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We have the same problem down here in Missouri. Some of the districts are pretty nice to the media, others will try to keep you as far a way as possible in hopes you will just go away. They seem to think we want to stand right next to a dead body or something...I don't get it sometimes...
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Old 07-26-2008, 09:59 PM
Fearless Leader Fearless Leader is offline
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If I may play devil's advocate:

The police's job is to keep people safe. And in a rather unpredictable situation with road washouts and (potentially) other hazards that may mean that you don't get your shot. Complain to the cops all you want, they couldn't care less if you've got your shot.

We walk that line on an almost daily basis between getting the shot and getting hurt. Yeah- safety should be your top priority- but tell that to the boss when its tornado/hurricane/blizzard season. But when it comes down to the people who really deal with life and death on a daily basis(the people who move the bodies and inform next of kin and do all the dirty work), its another story.

Now, their lack of communication is frustrating and if they aren't communicating about the "little things" then maybe they need to work that out. Hopefully you have a couple contacts high up on the chain of command that could ensure further confusion like what you described doesn't happen. And if its a few cops that are being a problem, maybe that can be addressed too.
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Old 07-27-2008, 01:38 PM
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A friendly photog reminder while picking your fights: roll on any confrontations. As we saw in Albuquerque, situations can get out of hand in the blink of an eye.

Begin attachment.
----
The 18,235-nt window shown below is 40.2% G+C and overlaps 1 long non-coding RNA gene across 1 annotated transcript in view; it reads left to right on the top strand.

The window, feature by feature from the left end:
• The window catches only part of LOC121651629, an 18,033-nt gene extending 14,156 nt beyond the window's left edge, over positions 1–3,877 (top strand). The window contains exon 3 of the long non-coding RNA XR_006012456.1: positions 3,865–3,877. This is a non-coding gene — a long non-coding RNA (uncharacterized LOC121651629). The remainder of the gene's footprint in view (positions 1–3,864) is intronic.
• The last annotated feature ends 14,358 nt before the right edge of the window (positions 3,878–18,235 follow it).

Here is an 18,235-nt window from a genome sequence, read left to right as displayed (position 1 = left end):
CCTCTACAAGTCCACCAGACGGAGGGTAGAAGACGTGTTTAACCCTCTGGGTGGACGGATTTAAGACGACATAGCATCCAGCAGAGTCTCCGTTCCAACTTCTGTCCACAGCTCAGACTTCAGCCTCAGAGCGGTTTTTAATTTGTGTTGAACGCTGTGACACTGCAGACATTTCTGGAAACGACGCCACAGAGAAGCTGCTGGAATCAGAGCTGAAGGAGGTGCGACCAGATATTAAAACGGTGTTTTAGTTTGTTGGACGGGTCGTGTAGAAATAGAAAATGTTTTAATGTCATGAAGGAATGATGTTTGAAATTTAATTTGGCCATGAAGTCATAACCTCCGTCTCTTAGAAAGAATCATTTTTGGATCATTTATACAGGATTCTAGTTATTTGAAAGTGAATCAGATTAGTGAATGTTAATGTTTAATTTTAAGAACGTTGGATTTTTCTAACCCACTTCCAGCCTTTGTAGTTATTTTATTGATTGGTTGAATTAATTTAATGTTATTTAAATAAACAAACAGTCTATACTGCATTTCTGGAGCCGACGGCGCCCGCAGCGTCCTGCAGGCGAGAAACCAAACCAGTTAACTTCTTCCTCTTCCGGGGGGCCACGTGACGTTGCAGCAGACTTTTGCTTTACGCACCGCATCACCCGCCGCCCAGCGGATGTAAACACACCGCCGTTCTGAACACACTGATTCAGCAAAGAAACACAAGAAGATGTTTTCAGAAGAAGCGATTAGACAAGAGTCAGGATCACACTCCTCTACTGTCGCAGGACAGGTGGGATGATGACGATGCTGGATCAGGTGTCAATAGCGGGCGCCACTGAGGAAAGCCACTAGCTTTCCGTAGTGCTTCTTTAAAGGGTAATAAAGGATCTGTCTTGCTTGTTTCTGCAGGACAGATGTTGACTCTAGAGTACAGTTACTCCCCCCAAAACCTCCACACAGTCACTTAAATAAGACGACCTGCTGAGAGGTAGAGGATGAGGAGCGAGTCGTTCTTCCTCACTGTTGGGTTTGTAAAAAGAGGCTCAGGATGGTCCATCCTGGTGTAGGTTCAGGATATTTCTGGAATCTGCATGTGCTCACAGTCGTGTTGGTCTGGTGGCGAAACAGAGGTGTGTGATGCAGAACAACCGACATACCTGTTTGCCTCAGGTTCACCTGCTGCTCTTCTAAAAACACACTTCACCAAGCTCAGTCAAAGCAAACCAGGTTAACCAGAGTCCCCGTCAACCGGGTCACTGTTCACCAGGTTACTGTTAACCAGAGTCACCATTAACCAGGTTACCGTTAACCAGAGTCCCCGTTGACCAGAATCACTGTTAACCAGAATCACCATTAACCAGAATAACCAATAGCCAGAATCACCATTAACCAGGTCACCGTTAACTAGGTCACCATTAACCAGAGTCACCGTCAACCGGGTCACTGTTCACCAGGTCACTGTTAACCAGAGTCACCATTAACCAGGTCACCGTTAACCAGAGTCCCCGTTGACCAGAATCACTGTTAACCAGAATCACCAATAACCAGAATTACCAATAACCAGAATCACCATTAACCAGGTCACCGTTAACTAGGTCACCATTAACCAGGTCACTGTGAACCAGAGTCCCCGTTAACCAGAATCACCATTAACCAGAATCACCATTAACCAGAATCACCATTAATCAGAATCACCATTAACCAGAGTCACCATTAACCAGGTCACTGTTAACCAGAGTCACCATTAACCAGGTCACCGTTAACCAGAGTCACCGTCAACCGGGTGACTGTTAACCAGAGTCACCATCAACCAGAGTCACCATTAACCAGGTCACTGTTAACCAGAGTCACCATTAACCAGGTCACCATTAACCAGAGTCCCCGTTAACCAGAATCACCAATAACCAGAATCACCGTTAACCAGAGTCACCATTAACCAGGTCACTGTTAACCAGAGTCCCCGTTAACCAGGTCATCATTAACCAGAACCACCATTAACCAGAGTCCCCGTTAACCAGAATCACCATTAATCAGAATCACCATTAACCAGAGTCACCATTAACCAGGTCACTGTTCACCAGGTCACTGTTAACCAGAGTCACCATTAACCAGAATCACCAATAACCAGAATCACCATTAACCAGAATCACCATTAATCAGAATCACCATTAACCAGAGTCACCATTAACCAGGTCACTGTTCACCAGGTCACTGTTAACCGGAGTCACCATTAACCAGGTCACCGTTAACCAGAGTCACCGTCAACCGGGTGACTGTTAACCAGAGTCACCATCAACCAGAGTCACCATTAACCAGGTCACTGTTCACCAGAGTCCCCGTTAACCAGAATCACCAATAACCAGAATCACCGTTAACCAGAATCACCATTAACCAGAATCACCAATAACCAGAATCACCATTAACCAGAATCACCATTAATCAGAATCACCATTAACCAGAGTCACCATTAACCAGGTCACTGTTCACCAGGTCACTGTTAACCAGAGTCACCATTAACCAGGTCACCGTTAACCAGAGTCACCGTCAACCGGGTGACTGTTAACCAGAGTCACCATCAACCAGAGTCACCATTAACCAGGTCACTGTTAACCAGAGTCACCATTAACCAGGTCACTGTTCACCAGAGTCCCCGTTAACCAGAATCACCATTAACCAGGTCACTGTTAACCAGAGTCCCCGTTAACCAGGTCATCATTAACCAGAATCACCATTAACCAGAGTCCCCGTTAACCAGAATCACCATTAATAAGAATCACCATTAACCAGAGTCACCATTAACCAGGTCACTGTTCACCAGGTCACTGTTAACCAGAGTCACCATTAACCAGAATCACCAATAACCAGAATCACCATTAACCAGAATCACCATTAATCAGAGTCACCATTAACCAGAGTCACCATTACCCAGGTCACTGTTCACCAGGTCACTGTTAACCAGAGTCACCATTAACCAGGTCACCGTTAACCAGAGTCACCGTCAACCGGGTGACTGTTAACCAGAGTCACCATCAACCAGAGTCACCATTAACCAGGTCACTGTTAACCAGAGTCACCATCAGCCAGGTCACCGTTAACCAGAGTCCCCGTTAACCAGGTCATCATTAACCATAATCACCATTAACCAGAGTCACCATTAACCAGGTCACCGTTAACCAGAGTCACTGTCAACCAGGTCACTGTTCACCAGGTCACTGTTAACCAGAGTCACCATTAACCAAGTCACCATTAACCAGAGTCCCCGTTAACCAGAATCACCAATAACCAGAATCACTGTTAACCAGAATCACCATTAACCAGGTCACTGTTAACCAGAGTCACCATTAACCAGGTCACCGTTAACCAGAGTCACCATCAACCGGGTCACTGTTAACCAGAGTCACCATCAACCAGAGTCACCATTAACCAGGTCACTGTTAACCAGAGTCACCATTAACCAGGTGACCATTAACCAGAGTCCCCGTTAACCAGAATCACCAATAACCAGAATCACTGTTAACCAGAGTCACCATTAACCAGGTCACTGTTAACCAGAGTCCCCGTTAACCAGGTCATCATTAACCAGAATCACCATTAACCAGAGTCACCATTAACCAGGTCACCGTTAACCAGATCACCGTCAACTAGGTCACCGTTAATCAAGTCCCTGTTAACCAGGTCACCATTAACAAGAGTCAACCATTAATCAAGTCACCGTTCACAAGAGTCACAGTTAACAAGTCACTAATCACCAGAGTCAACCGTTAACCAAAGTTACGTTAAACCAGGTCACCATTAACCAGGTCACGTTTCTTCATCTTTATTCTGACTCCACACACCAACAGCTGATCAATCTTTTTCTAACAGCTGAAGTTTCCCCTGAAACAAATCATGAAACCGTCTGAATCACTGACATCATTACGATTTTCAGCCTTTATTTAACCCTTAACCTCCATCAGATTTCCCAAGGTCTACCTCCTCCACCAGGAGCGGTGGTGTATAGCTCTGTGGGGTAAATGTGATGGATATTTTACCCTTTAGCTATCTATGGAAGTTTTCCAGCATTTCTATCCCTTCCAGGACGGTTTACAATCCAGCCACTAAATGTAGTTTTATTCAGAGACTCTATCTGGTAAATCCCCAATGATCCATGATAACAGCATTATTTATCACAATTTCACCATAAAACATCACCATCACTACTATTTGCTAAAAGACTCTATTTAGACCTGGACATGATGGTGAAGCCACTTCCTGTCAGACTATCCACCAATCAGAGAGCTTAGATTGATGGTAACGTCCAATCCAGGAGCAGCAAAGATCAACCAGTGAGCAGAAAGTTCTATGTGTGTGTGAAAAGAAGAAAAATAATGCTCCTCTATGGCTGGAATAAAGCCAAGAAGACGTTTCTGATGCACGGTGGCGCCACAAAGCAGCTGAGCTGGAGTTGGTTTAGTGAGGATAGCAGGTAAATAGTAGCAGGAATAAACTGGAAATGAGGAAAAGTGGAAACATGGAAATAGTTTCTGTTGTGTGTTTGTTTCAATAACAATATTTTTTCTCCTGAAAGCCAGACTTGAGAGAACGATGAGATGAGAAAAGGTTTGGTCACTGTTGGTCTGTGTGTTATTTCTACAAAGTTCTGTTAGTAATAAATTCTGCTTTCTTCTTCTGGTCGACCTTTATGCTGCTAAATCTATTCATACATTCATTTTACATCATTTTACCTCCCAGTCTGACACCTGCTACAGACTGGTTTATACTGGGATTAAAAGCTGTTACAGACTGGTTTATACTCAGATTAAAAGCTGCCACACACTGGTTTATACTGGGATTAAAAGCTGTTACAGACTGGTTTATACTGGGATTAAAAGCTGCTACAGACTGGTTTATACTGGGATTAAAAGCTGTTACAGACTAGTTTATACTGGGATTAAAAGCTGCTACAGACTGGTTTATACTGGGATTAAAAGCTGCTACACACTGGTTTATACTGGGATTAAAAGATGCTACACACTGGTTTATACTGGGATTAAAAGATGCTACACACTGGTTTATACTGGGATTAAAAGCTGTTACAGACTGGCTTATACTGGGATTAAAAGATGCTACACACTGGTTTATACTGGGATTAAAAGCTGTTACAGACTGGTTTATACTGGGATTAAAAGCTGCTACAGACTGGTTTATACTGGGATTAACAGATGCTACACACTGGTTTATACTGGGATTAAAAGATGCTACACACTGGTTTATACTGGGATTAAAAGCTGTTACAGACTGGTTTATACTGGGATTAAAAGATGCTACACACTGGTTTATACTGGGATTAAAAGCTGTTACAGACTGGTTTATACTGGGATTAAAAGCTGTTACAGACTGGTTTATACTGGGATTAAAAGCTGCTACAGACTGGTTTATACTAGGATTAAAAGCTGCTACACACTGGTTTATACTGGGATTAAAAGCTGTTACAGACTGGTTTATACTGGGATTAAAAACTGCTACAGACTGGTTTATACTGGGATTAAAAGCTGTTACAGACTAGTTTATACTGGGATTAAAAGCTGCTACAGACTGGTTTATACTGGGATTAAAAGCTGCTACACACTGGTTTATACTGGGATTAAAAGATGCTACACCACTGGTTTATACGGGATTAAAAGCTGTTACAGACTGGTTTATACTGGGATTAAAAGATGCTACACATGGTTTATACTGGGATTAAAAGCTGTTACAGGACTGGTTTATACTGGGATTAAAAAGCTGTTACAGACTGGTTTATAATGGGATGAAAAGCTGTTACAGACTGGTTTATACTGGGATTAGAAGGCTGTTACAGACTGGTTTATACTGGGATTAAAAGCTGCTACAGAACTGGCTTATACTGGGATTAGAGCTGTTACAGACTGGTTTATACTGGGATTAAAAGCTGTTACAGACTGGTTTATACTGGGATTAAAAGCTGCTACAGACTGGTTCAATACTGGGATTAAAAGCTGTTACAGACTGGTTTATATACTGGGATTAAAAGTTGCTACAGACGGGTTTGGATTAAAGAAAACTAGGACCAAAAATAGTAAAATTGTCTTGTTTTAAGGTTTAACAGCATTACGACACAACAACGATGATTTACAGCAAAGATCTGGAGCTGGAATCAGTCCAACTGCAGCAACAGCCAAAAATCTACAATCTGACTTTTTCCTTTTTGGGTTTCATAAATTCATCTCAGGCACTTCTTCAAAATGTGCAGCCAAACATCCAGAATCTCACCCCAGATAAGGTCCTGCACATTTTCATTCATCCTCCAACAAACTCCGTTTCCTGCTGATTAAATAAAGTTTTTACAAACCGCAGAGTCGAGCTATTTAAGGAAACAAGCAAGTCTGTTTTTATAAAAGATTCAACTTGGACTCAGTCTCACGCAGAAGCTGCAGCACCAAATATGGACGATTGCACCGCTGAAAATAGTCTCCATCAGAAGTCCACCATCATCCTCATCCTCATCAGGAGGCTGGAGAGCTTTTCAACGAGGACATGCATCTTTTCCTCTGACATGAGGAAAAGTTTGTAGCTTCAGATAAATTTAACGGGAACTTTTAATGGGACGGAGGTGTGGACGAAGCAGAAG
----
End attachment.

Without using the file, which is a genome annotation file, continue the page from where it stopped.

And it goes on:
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Old 08-01-2008, 11:31 AM
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Yes, always roll on those confrontations - or if you think there is a possibility of a confrontation. Remain professional, don't swear.

And remember, the camera and TAPE are the property of your station. Police have no right to confiscate it. You are well within your rights to tell an officer that if they want your tape, they'll need to go through LEGAL channels to get it as you are not authorized to release ANY material.
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Old 09-01-2008, 09:40 PM
Terry E. Toller Terry E. Toller is offline
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I keep telling you guys, as long as the police get away with messing with you and violating your rights, they will keep doing it. AND, it will only get worse!

I have taken heat from some of you because I have sued over media access. It is exactly that attitude that gives the police and public officials the idea they can violate your rights. The more they do it, the more they like it.

Believe me, when the police find themselves before a court defending their actions, they realize just how wrong they were. It takes putting the cops on the hot seat to get them to change their ways.

of course, not all situations need to be followed up with a law suit. I had a situation in San Bernardino County where the sheriff blocked a road about a mile from a multi million dollar fire. they refused to 'allow' the media in. Here in CA we have a law that tells the police they have NO authority to keep us out. I crossed the line after the threat of arrest. I was cuffed and stuffed! after a few minutes the cop uncuffed me and actually gave me a ride into the fire. My reporter left in tears after I got arrested.